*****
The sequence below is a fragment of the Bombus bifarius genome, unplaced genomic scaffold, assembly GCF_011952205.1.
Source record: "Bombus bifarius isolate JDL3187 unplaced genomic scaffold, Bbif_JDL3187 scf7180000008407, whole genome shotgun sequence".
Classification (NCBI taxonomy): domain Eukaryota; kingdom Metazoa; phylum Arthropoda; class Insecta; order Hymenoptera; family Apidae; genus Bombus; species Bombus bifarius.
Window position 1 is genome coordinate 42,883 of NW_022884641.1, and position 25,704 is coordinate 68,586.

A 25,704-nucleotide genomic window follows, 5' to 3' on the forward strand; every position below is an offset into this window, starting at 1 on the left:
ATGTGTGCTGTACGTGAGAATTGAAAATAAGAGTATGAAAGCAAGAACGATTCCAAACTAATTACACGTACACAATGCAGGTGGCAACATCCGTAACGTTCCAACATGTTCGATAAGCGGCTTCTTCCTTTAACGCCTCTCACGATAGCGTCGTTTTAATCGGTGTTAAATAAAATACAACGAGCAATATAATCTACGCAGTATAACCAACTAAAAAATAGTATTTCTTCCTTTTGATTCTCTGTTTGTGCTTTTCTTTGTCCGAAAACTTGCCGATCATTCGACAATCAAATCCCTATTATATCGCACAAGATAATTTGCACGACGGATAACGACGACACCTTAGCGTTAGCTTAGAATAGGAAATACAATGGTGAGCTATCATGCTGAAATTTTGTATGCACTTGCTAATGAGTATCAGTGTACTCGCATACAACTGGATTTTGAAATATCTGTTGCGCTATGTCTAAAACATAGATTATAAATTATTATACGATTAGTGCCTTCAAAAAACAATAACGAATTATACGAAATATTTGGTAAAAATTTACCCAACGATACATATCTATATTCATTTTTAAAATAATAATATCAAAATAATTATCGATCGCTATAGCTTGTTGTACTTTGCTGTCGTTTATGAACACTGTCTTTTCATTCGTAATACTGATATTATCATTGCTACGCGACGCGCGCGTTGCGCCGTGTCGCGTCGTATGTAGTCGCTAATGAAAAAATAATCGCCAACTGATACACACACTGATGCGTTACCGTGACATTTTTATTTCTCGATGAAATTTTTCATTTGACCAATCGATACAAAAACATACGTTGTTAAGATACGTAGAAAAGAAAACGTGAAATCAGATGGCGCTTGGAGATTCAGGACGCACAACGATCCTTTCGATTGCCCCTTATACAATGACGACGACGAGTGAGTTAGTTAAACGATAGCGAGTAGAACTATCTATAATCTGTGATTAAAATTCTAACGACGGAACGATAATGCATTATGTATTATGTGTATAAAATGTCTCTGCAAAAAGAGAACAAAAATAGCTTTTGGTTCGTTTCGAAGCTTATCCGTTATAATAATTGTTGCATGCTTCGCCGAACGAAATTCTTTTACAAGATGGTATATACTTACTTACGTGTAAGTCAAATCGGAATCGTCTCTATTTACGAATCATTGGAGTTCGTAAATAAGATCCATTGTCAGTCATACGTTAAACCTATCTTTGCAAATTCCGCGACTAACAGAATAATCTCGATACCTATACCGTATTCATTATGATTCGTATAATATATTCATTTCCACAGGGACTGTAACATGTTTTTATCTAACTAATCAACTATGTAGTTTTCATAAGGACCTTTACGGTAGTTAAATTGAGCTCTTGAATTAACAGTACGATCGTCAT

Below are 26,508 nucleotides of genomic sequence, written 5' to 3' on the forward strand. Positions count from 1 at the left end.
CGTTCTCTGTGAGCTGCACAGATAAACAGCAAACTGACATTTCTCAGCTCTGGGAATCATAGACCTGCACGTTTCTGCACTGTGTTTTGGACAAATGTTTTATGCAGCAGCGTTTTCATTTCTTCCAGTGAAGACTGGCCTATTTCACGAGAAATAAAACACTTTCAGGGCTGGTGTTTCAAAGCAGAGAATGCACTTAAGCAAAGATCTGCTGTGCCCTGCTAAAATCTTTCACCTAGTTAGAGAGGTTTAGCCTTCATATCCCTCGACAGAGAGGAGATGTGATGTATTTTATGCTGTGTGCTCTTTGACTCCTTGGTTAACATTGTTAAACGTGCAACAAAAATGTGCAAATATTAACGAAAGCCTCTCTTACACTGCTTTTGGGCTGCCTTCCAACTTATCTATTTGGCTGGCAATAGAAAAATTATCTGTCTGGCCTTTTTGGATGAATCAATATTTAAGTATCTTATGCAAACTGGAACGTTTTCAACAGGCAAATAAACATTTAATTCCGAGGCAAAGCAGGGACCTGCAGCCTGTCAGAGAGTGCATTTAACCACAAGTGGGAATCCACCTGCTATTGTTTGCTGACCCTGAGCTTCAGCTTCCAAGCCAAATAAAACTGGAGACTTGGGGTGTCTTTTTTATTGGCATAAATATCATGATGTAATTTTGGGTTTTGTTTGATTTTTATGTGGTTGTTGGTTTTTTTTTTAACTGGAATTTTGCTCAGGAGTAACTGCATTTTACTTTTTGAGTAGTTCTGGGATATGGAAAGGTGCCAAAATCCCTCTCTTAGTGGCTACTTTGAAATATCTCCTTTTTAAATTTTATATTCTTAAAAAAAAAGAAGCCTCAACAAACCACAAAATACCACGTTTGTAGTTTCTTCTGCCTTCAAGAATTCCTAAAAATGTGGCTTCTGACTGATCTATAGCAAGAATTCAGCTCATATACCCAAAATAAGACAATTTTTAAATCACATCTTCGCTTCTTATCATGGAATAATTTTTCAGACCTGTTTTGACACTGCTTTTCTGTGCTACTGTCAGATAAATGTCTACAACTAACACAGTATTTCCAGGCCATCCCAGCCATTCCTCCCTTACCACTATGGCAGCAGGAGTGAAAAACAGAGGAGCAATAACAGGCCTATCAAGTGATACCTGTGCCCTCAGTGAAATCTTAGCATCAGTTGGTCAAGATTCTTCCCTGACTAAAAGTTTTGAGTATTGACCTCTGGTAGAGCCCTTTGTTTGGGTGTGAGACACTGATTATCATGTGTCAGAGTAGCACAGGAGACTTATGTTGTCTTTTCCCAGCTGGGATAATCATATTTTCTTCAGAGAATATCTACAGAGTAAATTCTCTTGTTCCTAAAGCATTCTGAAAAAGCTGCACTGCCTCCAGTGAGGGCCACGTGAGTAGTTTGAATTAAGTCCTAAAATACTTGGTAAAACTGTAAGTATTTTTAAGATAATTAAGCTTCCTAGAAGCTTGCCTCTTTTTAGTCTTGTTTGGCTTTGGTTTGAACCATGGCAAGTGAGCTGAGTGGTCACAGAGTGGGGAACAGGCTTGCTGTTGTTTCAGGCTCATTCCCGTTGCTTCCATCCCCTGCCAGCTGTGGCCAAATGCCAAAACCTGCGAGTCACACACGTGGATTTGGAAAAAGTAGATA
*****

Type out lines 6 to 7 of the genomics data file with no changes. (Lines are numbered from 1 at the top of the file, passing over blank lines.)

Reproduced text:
ATGTGTGCTGTACGTGAGAATTGAAAATAAGAGTATGAAAGCAAGAACGATTCCAAACTAATTACACGTACACAATGCAGGTGGCAACATCCGTAACGTTCCAACATGTTCGATAAGCGGCTTCTTCCTTTAACGCCTCTCACGATAGCGTCGTTTTAATCGGTGTTAAATAAAATACAACGAGCAATATAATCTACGCAGTATAACCAACTAAAAAATAGTATTTCTTCCTTTTGATTCTCTGTTTGTGCTTTTCTTTGTCCGAAAACTTGCCGATCATTCGACAATCAAATCCCTATTATATCGCACAAGATAATTTGCACGACGGATAACGACGACACCTTAGCGTTAGCTTAGAATAGGAAATACAATGGTGAGCTATCATGCTGAAATTTTGTATGCACTTGCTAATGAGTATCAGTGTACTCGCATACAACTGGATTTTGAAATATCTGTTGCGCTATGTCTAAAACATAGATTATAAATTATTATACGATTAGTGCCTTCAAAAAACAATAACGAATTATACGAAATATTTGGTAAAAATTTACCCAACGATACATATCTATATTCATTTTTAAAATAATAATATCAAAATAATTATCGATCGCTATAGCTTGTTGTACTTTGCTGTCGTTTATGAACACTGTCTTTTCATTCGTAATACTGATATTATCATTGCTACGCGACGCGCGCGTTGCGCCGTGTCGCGTCGTATGTAGTCGCTAATGAAAAAATAATCGCCAACTGATACACACACTGATGCGTTACCGTGACATTTTTATTTCTCGATGAAATTTTTCATTTGACCAATCGATACAAAAACATACGTTGTTAAGATACGTAGAAAAGAAAACGTGAAATCAGATGGCGCTTGGAGATTCAGGACGCACAACGATCCTTTCGATTGCCCCTTATACAATGACGACGACGAGTGAGTTAGTTAAACGATAGCGAGTAGAACTATCTATAATCTGTGATTAAAATTCTAACGACGGAACGATAATGCATTATGTATTATGTGTATAAAATGTCTCTGCAAAAAGAGAACAAAAATAGCTTTTGGTTCGTTTCGAAGCTTATCCGTTATAATAATTGTTGCATGCTTCGCCGAACGAAATTCTTTTACAAGATGGTATATACTTACTTACGTGTAAGTCAAATCGGAATCGTCTCTATTTACGAATCATTGGAGTTCGTAAATAAGATCCATTGTCAGTCATACGTTAAACCTATCTTTGCAAATTCCGCGACTAACAGAATAATCTCGATACCTATACCGTATTCATTATGATTCGTATAATATATTCATTTCCACAGGGACTGTAACATGTTTTTATCTAACTAATCAACTATGTAGTTTTCATAAGGACCTTTACGGTAGTTAAATTGAGCTCTTGAATTAACAGTACGATCGTCAT

Below are 26,508 nucleotides of genomic sequence, written 5' to 3' on the forward strand. Positions count from 1 at the left end.